The published report confirms previous rumors and speculation that such experiments had been conducted, and confirmed the position that these experiments would indeed be conducted regardless of any moratorium on the work. Previously, the CRISPR/Cas9 system had only been demonstrated in adult human cells and with animal embryos.
In their paper, the team led by Junjiu Huang who is a gene function researcher at Sun Yat-sen University used only non-viable embryos which cannot be implanted and result in a live birth. Their publication reports that the method was successfully able to modify the gene responsible for β-thalassaemia, a potentially fatal blood disorder. However, the researchers also report that their results show that there remain serious obstacles to using the method in medical applications anytime in the near future.
In this procedure, embryos are injected with the enzyme complex CRISPR/Cas9, which binds and splices DNA at specific locations along the double helix. The CRISPR/Cas9 enzyme complex can be programmed to locate a specific problematic gene of interest which is then replaced.
In this experiment the Chinese scientists tested to see if the technique could replace a gene in a single-cell fertilized human embryo. Then, in theory, all cells produced as the embryo developed would then have the repaired gene.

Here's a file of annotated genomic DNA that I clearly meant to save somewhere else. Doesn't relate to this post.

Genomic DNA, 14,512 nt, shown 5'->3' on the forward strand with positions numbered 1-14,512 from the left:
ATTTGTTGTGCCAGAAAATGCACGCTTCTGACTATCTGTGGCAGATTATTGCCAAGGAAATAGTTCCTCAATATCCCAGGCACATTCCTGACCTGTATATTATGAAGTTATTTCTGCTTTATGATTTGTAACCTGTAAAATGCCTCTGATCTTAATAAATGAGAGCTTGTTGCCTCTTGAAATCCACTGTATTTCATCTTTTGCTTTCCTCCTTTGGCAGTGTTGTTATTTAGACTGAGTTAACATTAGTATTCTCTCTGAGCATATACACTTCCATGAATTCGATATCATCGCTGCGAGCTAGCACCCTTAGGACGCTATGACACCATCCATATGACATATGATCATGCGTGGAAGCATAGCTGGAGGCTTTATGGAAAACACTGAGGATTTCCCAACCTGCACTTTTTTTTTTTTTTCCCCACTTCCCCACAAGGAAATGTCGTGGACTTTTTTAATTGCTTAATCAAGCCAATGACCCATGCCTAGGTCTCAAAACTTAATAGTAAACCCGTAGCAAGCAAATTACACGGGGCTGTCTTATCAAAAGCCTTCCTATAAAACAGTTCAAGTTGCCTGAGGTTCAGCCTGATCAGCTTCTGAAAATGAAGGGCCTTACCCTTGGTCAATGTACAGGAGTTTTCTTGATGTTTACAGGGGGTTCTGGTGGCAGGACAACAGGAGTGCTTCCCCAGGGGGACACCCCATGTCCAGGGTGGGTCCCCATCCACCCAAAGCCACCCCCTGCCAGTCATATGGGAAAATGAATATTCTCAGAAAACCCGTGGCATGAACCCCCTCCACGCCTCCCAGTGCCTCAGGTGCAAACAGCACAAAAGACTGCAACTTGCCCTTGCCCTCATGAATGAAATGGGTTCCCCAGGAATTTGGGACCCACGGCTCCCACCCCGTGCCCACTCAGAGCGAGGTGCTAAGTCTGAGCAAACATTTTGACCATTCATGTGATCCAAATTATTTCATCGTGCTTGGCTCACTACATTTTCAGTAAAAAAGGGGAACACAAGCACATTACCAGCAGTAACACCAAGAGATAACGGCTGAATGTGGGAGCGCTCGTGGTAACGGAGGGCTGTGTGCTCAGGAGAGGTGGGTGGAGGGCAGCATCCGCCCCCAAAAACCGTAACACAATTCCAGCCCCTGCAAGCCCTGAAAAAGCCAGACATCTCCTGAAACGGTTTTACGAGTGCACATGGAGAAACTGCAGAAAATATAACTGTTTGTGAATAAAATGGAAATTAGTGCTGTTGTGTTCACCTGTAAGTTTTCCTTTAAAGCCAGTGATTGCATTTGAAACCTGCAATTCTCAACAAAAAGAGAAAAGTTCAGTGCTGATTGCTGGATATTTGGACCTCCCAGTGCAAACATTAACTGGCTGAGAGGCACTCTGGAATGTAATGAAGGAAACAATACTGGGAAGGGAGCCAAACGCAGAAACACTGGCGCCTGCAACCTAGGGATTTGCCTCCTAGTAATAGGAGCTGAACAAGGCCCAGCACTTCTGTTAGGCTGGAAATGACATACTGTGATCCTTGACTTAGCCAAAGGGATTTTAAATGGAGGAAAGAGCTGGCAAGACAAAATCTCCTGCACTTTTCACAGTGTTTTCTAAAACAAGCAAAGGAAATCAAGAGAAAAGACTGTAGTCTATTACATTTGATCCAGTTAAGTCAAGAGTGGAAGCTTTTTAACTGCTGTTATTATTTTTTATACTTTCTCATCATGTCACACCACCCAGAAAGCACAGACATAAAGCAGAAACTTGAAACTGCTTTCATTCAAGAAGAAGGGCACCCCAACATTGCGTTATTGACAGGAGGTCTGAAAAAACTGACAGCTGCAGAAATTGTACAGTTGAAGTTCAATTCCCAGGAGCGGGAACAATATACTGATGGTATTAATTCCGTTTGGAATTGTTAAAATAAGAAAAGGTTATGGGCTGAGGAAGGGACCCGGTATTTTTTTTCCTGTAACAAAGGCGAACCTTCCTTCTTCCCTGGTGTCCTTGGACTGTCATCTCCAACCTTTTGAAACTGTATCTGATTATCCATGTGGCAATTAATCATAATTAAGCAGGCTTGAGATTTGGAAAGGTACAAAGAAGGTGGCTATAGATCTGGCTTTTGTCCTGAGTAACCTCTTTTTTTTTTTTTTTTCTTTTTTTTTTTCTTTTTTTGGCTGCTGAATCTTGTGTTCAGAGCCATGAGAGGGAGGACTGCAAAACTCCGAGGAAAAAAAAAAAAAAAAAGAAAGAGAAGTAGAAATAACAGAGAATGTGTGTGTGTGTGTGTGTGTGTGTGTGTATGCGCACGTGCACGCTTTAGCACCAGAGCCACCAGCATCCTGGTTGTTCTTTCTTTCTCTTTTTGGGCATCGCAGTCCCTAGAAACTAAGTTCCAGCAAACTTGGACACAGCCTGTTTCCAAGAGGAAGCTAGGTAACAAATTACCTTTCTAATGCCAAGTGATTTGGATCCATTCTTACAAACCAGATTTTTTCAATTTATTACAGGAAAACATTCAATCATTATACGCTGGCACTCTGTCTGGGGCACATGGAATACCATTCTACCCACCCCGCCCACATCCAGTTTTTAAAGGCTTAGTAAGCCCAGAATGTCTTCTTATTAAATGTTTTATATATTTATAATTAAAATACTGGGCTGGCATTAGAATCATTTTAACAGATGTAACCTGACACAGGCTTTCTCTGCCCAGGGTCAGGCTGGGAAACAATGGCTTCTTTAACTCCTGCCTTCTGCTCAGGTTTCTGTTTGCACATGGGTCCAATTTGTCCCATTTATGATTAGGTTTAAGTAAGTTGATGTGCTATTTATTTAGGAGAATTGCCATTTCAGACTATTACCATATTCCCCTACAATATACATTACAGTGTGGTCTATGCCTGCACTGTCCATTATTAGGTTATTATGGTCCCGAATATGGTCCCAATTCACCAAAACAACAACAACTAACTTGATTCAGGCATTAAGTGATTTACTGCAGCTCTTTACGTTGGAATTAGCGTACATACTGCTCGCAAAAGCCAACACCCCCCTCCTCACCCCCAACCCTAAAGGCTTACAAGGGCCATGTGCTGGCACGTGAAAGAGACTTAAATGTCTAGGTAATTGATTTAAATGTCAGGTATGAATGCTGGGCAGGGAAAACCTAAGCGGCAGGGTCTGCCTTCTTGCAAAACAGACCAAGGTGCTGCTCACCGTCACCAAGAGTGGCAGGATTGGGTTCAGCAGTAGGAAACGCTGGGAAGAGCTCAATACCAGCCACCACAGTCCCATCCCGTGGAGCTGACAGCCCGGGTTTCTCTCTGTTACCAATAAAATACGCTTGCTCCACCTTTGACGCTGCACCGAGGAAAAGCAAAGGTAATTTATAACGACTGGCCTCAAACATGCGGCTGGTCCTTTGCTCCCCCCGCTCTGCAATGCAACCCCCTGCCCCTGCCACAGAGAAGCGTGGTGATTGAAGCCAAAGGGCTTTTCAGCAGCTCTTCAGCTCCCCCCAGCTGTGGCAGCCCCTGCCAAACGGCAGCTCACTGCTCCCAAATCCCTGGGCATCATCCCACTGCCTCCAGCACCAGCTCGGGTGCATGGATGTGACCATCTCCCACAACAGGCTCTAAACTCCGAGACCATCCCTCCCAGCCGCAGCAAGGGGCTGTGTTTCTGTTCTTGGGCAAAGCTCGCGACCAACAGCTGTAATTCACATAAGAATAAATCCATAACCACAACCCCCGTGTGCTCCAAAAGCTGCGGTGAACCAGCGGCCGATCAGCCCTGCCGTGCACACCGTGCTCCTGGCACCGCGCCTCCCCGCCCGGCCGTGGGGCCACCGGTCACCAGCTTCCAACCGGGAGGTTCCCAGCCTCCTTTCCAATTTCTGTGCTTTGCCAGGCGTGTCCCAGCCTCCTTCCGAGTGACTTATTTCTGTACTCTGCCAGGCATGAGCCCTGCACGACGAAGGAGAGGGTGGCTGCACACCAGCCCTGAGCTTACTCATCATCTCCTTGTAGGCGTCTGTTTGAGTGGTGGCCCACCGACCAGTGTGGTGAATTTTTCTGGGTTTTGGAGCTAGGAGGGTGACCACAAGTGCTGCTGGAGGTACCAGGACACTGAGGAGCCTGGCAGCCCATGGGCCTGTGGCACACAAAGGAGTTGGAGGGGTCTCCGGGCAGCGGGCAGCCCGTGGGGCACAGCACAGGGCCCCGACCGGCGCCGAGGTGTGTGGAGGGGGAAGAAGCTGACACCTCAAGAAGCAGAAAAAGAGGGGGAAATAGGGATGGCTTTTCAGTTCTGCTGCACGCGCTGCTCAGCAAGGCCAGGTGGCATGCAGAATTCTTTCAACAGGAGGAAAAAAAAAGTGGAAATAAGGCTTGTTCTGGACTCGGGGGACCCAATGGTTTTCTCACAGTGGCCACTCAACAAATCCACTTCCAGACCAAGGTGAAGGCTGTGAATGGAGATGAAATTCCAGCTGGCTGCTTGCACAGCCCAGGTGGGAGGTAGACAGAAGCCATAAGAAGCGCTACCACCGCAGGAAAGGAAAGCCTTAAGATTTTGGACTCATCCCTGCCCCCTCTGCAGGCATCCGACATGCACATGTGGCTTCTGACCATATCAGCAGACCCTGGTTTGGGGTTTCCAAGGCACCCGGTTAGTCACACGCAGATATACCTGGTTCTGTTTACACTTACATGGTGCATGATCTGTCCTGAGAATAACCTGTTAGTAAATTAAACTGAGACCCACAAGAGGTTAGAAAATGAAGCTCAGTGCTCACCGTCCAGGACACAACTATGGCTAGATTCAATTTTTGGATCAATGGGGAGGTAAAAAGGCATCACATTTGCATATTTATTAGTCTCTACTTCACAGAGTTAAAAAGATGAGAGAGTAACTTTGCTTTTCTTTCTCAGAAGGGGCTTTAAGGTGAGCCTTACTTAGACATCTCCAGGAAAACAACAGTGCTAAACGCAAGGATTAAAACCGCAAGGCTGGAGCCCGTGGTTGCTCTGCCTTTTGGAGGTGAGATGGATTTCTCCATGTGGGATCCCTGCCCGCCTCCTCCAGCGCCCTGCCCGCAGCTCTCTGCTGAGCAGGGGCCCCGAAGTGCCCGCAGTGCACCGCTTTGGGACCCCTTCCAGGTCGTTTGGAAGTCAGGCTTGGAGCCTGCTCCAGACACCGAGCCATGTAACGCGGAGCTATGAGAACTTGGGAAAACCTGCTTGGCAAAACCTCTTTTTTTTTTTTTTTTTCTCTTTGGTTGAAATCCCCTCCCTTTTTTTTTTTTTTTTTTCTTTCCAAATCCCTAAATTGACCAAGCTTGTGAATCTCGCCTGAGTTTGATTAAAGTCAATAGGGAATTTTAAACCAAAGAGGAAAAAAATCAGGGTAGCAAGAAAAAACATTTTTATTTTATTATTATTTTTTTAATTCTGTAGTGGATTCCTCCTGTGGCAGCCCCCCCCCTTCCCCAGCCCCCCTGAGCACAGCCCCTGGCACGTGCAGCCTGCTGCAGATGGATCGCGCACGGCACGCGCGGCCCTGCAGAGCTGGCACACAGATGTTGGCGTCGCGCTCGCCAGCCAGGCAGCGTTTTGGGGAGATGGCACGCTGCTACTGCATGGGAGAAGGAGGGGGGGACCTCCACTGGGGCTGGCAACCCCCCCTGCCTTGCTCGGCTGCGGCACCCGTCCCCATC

However, the Chinese team reports that of the injected 86 embryos only 71 survived, and of these 59 were genetically tested. Only 28 of those embryos were successfully spliced by CRISPR/Cas9 and of these only a fraction of the embryos contained the correctly modified DNA sequence, specifically only 14 samples perfectly matched the donor.
The researchers conclude that “off-target effect of CRISPR/ Cas9 should be investigated thoroughly before any clinical application” of the technique and that “CRISPR/Cas9 has off-target effect in human tripronuclear embryos” therefore “our work highlights the pressing need to further improve the fidelity and specificity of the CRISPR/Cas9 platform” and that such improvements would be “a prerequisite for any clinical applications of CRSIPR/Cas9-mediated editing.”
This publication was widely reported in the mainstream media to be the first germline modification of humans, however as reported only non-viable embryos were used. So arguably this is not a true real world germline modification. It is of course an important experiment that shows such modification is indeed technically possible. However, this was largely suspected already based on existing demonstrated work with animal embryos.
The results are at this time negative for clinical use since the experiment suggests that the CRISPR/Cas9 method is not specific enough in its action and also it was in the end relatively ineffective at performing the desired modification producing only 14/71 correctly modified embryos.